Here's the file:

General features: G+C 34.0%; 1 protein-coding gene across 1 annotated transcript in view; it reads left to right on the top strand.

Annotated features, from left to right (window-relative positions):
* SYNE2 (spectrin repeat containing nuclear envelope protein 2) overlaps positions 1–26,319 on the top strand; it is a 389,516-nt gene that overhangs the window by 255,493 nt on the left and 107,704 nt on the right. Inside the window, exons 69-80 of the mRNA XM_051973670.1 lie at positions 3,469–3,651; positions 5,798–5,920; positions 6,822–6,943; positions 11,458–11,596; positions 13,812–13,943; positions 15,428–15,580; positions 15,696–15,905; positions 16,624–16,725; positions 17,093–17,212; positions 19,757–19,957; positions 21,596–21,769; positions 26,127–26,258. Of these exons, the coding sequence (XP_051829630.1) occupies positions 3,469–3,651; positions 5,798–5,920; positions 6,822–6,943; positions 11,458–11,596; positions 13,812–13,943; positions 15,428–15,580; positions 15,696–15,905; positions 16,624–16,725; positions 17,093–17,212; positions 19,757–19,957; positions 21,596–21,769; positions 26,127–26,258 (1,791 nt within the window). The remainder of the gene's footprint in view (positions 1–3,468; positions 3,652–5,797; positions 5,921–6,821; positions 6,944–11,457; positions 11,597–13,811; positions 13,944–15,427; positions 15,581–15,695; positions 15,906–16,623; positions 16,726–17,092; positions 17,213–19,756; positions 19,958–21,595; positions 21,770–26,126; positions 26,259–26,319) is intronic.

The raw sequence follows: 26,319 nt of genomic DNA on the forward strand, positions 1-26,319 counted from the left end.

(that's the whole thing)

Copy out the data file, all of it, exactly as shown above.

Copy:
General features: G+C 34.0%; 1 protein-coding gene across 1 annotated transcript in view; it reads left to right on the top strand.

Annotated features, from left to right (window-relative positions):
* SYNE2 (spectrin repeat containing nuclear envelope protein 2) overlaps positions 1–26,319 on the top strand; it is a 389,516-nt gene that overhangs the window by 255,493 nt on the left and 107,704 nt on the right. Inside the window, exons 69-80 of the mRNA XM_051973670.1 lie at positions 3,469–3,651; positions 5,798–5,920; positions 6,822–6,943; positions 11,458–11,596; positions 13,812–13,943; positions 15,428–15,580; positions 15,696–15,905; positions 16,624–16,725; positions 17,093–17,212; positions 19,757–19,957; positions 21,596–21,769; positions 26,127–26,258. Of these exons, the coding sequence (XP_051829630.1) occupies positions 3,469–3,651; positions 5,798–5,920; positions 6,822–6,943; positions 11,458–11,596; positions 13,812–13,943; positions 15,428–15,580; positions 15,696–15,905; positions 16,624–16,725; positions 17,093–17,212; positions 19,757–19,957; positions 21,596–21,769; positions 26,127–26,258 (1,791 nt within the window). The remainder of the gene's footprint in view (positions 1–3,468; positions 3,652–5,797; positions 5,921–6,821; positions 6,944–11,457; positions 11,597–13,811; positions 13,944–15,427; positions 15,581–15,695; positions 15,906–16,623; positions 16,726–17,092; positions 17,213–19,756; positions 19,958–21,595; positions 21,770–26,126; positions 26,259–26,319) is intronic.

The raw sequence follows: 26,319 nt of genomic DNA on the forward strand, positions 1-26,319 counted from the left end.